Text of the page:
Aug 30, 2012

What do you know about steam engines?

When I got into the railroad scene in 1965 I knew nothing about railroads or why things were theway they were. Steam engines fascinated me but I didn't know why. This is a replica of the Union Pacific #119 that was at the Gold Spike celebration back in 1869 at Promontory Summit, Utah.I was there in 1969, drats I only missed it by 100 years! It is called an American 4-4-0.
This old clunker was called a Camelback because the cab sat in the middle of the engine. The fireman was in the back of the loco and the engineer sat in the cab. This was an 0-6-0 because of the wheel arrangement.
This is Bakersfield in 1955 on the Southern Pacific and I was tempted to put smoke and steam coming out to look
like the train was at speed. I thought better of it so the kids are not in danger.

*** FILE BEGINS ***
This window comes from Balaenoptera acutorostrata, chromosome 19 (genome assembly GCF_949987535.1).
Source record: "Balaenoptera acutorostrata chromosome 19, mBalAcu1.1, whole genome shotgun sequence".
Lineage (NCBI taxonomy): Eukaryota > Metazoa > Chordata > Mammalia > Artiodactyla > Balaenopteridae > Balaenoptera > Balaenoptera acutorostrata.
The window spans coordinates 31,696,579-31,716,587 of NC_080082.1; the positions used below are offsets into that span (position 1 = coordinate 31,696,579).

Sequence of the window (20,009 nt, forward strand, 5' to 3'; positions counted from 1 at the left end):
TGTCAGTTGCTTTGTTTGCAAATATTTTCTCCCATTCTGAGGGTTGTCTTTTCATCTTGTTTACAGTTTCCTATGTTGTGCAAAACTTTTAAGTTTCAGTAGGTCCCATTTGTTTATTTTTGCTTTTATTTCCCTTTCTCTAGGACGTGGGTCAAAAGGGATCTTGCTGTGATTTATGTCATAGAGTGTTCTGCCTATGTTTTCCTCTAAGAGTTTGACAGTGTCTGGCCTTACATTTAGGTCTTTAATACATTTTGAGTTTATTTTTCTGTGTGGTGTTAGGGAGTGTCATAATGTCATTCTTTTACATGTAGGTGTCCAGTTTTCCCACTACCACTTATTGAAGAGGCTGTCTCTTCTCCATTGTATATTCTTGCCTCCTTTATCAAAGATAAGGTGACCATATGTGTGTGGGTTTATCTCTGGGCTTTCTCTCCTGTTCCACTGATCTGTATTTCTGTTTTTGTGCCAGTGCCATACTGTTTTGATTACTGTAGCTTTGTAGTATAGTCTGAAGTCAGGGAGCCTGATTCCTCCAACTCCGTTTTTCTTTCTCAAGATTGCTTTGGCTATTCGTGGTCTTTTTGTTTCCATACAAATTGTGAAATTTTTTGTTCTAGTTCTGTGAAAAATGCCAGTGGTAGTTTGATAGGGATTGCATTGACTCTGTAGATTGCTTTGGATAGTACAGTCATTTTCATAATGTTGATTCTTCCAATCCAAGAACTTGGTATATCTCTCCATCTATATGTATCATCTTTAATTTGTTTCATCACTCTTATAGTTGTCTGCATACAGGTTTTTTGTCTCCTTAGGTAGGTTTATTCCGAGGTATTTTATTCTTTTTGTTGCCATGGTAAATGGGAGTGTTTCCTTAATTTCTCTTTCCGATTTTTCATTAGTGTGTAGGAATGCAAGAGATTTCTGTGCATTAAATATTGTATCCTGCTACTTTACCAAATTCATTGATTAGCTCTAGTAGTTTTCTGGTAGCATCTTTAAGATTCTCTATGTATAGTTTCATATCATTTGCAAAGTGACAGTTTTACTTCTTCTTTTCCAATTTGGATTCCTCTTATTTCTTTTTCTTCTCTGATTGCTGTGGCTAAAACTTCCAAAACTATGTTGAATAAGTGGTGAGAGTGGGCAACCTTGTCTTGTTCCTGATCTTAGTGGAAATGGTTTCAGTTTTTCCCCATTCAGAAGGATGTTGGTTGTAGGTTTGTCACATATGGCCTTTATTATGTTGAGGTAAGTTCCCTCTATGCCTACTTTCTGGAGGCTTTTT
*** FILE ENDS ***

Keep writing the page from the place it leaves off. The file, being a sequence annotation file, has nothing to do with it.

Today the Southern Pacific engine similar to the previous one still runs around the Northwest. It's called a Daylight 4-8-4 Northern.
 It was featured in1 990 when it ran from Wenatchee to Leavenworth, Washington in celebration of the states Centennial. The City of Portland, Oregon owns it.  Spokane owns a bus!
Another darling of modern steam engines has to be the Union Pacific's 8444 or 844 depending on the time line. We see it here on the Joso Bridge crossing the Snake River from Oregon to Washington. I included this photo to show the bridge more than the engine because of its size. They need to get over this bridge to get to Spokane and to their SI connection to Canada. This shot was taken in 1974 as it heads to Expo 74.

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